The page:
Toronto put the Orioles in a terrible spot and expecting compensation was more than understandable, but asking for a package of three top prospects — an absurd return in relation to similar front office transactions in recent years — with the thought that it would prompt the Blue Jays to back off was shortsighted as it relates to Duquette’s future in Baltimore. His contract suggests he’ll remain with the Orioles for the next four seasons, but the events of the last two months make it look like Duquette could be a lame duck for the 2015 season, especially if the Blue Jays come calling again after the season.

Is the 56-year-old really invested in the Orioles after seeing a sparkling promotion dangled in front of him for weeks?

Are the reports of some in the organization preferring that Duquette be allowed to leave simply forgotten?

Have Duquette’s relationships with Angelos, manager Buck Showalter, and other front office members suffered irreparable harm?

Those questions don’t even address how little the Orioles have done this offseason after losing outfielders Nelson Cruz and Nick Markakis and top reliever Andrew Miller in free agency. Duquette’s approach hasn’t exactly been a high-profile or aggressive one in his four-year tenure with the club except for the signings of pitcher Ubaldo Jimenez and Cruz during last year’s spring training, but his lack of activity casts doubt as the Orioles try to build on last season’s AL Championship Series appearance.

One of the reasons why the Orioles have experienced three straight winning seasons has been Angelos’ trust in Duquette and Showalter in recent years. With the 85-year-old owner mentioning Duquette’s contract and commitment on more than one occasion over the last two months, you wonder how much Angelos now trusts the man he rescued out of baseball purgatory a few years ago.

Even with the losses suffered this offseason, the Orioles remain serious contenders in the AL East and are led by one of the best managers in baseball.

But it’s difficult not to feel like Duquette has one foot out the door — even if his current title and contract suggests otherwise.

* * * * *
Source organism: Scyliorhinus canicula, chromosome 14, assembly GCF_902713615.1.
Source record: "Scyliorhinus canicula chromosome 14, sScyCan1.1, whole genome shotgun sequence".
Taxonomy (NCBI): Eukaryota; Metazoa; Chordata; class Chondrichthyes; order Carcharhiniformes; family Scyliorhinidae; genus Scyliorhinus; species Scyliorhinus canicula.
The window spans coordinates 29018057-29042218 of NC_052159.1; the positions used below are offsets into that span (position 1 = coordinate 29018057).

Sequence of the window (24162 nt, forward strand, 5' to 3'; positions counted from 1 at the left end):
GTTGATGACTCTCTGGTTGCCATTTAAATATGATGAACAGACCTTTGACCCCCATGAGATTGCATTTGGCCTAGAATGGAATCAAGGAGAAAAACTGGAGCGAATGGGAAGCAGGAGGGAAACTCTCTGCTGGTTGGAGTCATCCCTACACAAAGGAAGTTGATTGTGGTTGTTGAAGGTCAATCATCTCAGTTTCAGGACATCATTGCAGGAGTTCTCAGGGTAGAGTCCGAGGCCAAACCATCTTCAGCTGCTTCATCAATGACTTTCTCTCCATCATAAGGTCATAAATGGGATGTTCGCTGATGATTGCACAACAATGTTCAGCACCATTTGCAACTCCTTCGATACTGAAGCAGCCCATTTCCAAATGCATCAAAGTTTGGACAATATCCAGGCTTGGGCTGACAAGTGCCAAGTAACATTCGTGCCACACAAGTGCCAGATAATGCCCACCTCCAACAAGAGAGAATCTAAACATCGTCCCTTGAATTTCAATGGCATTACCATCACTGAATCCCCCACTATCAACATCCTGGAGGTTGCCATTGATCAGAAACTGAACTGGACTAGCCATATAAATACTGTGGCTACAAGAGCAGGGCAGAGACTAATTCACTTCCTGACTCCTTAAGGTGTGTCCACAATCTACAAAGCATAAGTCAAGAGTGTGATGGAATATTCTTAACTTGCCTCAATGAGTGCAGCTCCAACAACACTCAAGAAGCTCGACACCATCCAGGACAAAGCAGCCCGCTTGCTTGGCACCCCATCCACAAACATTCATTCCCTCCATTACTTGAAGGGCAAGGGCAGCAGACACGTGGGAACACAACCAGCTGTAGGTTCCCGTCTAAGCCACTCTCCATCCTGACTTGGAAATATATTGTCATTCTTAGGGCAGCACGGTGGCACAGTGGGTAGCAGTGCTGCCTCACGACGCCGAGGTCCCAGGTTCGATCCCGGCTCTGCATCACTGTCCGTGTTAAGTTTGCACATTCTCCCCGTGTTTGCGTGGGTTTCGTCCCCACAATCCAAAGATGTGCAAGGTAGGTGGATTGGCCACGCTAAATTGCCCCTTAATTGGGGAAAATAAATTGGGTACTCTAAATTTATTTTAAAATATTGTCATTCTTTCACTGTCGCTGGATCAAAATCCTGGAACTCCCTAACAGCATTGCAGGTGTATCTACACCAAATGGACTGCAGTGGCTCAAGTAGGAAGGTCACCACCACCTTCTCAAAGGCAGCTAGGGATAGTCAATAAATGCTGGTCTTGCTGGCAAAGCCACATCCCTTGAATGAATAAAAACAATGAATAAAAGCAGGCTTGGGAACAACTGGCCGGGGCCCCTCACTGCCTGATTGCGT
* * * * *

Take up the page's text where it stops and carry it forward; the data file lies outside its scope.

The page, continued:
And that’s not a good place to be for a club and a fan base with championship aspirations.


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Toronto reportedly ends pursuit of Duquette

Posted on 25 January 2015 by Luke Jones

Has the Dan Duquette saga finally reached its end?

According to a report from Shi Davidi of Sportsnet.ca, the Toronto Blue Jays have ended their pursuit of the executive vice president of baseball operations after the Orioles wouldn’t budge on their demand for 2014 first-round pitcher Jeff Hoffman and two other top prospects as compensation in a deal. News first broke of Toronto’s interest in Duquette becoming their chief executive officer and president seven weeks ago, but owner Peter Angelos had repeatedly stated that he expected his top front office man to fulfill his contractual obligation with the Orioles.

There had been conflicting reports in recent days that the sides were moving closer to an agreement, but the Orioles’ demands were quite lucrative in comparison to the modest deals involving executives in recent history. Of course, the organization didn’t take too kindly to a division rival attempting to poach Duquette in the middle of a critical offseason in which the Orioles are attempting to build on their 2014 American League East title.